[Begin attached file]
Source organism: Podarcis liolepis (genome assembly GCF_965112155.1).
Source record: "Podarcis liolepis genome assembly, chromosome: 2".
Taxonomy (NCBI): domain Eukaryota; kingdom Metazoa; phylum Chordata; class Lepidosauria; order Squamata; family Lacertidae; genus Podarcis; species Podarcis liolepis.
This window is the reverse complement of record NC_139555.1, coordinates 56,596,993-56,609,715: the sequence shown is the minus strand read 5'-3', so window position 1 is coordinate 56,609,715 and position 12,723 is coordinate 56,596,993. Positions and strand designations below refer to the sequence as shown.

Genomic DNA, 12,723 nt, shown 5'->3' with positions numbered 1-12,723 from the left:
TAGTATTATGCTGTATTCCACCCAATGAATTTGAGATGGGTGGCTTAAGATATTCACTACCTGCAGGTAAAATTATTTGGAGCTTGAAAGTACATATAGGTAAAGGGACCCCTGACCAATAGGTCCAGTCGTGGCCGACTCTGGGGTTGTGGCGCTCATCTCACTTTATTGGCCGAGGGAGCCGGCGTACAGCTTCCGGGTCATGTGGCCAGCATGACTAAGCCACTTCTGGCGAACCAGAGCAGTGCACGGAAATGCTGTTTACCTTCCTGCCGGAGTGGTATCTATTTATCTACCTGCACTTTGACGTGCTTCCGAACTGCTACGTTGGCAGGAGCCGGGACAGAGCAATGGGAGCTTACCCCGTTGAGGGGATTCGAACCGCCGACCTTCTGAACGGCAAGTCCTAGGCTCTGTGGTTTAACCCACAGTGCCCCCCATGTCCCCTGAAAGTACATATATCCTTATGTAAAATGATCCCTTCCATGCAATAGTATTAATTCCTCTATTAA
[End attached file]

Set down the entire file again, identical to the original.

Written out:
Source organism: Podarcis liolepis (genome assembly GCF_965112155.1).
Source record: "Podarcis liolepis genome assembly, chromosome: 2".
Taxonomy (NCBI): domain Eukaryota; kingdom Metazoa; phylum Chordata; class Lepidosauria; order Squamata; family Lacertidae; genus Podarcis; species Podarcis liolepis.
This window is the reverse complement of record NC_139555.1, coordinates 56,596,993-56,609,715: the sequence shown is the minus strand read 5'-3', so window position 1 is coordinate 56,609,715 and position 12,723 is coordinate 56,596,993. Positions and strand designations below refer to the sequence as shown.

Genomic DNA, 12,723 nt, shown 5'->3' with positions numbered 1-12,723 from the left:
TAGTATTATGCTGTATTCCACCCAATGAATTTGAGATGGGTGGCTTAAGATATTCACTACCTGCAGGTAAAATTATTTGGAGCTTGAAAGTACATATAGGTAAAGGGACCCCTGACCAATAGGTCCAGTCGTGGCCGACTCTGGGGTTGTGGCGCTCATCTCACTTTATTGGCCGAGGGAGCCGGCGTACAGCTTCCGGGTCATGTGGCCAGCATGACTAAGCCACTTCTGGCGAACCAGAGCAGTGCACGGAAATGCTGTTTACCTTCCTGCCGGAGTGGTATCTATTTATCTACCTGCACTTTGACGTGCTTCCGAACTGCTACGTTGGCAGGAGCCGGGACAGAGCAATGGGAGCTTACCCCGTTGAGGGGATTCGAACCGCCGACCTTCTGAACGGCAAGTCCTAGGCTCTGTGGTTTAACCCACAGTGCCCCCCATGTCCCCTGAAAGTACATATATCCTTATGTAAAATGATCCCTTCCATGCAATAGTATTAATTCCTCTATTAA